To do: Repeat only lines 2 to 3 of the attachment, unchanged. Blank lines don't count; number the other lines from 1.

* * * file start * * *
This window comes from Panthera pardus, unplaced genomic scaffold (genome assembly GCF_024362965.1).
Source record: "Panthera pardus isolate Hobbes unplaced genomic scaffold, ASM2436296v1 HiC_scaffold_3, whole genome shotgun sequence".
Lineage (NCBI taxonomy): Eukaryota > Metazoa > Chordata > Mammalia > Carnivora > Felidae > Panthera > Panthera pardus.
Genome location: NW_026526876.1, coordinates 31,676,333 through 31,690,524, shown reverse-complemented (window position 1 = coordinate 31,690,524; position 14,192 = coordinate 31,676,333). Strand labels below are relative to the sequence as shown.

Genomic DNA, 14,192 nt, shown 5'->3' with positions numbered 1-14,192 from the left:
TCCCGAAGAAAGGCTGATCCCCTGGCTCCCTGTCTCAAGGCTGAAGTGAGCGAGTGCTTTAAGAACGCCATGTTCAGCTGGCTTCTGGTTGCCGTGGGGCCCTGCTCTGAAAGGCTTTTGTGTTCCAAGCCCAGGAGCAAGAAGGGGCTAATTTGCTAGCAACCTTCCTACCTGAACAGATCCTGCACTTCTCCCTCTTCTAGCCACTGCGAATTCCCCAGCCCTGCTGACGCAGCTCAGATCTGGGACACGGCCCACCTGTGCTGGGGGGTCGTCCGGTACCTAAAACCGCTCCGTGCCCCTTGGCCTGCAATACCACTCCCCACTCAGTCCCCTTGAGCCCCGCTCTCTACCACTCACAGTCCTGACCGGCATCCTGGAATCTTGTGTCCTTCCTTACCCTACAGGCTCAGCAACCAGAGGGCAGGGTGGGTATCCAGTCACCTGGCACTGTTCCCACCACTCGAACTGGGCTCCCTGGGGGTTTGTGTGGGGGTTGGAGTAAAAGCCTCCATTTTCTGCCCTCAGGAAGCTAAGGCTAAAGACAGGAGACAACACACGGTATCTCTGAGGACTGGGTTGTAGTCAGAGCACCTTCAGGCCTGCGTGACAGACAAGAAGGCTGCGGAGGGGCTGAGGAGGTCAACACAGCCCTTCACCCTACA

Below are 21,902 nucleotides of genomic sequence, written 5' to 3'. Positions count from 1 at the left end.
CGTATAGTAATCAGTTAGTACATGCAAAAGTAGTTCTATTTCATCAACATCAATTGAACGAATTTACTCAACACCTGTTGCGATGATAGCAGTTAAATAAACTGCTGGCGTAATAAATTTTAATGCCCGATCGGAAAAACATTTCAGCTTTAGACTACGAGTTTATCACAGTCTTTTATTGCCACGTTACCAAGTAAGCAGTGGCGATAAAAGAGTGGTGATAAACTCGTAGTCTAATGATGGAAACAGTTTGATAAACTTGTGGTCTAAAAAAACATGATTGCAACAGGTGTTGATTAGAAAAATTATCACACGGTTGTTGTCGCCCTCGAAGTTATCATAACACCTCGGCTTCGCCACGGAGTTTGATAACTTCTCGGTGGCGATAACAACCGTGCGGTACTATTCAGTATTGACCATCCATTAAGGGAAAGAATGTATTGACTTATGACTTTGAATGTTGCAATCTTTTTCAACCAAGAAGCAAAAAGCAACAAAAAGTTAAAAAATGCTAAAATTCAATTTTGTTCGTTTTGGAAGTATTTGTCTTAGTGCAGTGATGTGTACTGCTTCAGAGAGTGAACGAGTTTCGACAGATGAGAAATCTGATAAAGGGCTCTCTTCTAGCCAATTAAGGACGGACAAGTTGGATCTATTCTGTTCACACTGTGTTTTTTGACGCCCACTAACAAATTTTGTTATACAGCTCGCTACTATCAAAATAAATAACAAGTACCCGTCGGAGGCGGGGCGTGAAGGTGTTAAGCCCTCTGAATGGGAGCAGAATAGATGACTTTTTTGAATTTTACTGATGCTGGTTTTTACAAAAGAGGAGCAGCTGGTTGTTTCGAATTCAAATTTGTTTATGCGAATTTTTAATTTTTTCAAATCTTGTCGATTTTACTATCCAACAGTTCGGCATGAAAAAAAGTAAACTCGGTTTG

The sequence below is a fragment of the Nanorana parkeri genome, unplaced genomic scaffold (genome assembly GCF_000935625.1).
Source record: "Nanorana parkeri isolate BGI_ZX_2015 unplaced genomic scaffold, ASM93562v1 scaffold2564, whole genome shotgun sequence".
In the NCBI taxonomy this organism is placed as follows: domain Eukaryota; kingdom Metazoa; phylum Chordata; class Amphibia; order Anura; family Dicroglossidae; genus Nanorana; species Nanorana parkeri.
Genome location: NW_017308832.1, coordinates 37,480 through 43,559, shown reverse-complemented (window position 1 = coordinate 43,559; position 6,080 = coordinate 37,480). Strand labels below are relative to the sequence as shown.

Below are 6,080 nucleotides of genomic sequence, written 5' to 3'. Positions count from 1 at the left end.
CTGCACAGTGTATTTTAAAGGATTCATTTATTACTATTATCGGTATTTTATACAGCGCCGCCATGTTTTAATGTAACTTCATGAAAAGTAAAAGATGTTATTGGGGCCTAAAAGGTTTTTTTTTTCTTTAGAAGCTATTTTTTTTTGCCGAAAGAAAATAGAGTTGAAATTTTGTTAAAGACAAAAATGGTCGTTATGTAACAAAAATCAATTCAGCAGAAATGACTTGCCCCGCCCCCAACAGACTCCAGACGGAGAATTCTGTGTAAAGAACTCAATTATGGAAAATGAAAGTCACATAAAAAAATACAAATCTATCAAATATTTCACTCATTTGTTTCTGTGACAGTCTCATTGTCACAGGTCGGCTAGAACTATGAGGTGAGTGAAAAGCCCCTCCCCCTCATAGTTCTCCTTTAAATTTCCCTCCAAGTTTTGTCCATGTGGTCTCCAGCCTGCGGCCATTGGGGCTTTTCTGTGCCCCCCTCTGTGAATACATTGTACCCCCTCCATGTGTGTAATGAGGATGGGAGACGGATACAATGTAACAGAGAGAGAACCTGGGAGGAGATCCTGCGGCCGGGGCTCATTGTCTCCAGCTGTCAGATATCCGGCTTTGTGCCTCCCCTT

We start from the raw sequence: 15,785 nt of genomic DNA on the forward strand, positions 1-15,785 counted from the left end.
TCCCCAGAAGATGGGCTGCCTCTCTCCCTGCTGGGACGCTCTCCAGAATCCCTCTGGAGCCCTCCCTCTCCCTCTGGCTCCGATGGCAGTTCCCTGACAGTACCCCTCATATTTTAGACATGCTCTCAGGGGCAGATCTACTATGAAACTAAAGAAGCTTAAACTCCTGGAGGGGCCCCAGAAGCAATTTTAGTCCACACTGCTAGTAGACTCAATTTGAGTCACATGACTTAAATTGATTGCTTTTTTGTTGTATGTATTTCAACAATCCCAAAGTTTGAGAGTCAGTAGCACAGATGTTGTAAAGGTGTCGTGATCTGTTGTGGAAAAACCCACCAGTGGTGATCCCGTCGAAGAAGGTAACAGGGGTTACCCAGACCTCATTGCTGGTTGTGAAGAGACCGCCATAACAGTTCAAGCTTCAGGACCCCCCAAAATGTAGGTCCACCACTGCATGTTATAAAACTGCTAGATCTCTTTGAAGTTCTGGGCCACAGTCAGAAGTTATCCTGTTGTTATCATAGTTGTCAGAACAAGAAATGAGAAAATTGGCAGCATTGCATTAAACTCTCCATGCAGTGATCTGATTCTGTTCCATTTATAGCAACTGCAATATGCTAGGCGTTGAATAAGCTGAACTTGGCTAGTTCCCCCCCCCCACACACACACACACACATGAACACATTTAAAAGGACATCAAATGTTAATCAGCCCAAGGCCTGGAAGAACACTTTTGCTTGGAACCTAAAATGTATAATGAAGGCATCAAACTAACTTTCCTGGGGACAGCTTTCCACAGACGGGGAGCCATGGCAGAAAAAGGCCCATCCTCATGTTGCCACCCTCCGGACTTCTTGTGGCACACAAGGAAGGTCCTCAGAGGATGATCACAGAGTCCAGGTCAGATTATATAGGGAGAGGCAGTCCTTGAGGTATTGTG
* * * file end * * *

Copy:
Source record: "Panthera pardus isolate Hobbes unplaced genomic scaffold, ASM2436296v1 HiC_scaffold_3, whole genome shotgun sequence".
Lineage (NCBI taxonomy): Eukaryota > Metazoa > Chordata > Mammalia > Carnivora > Felidae > Panthera > Panthera pardus.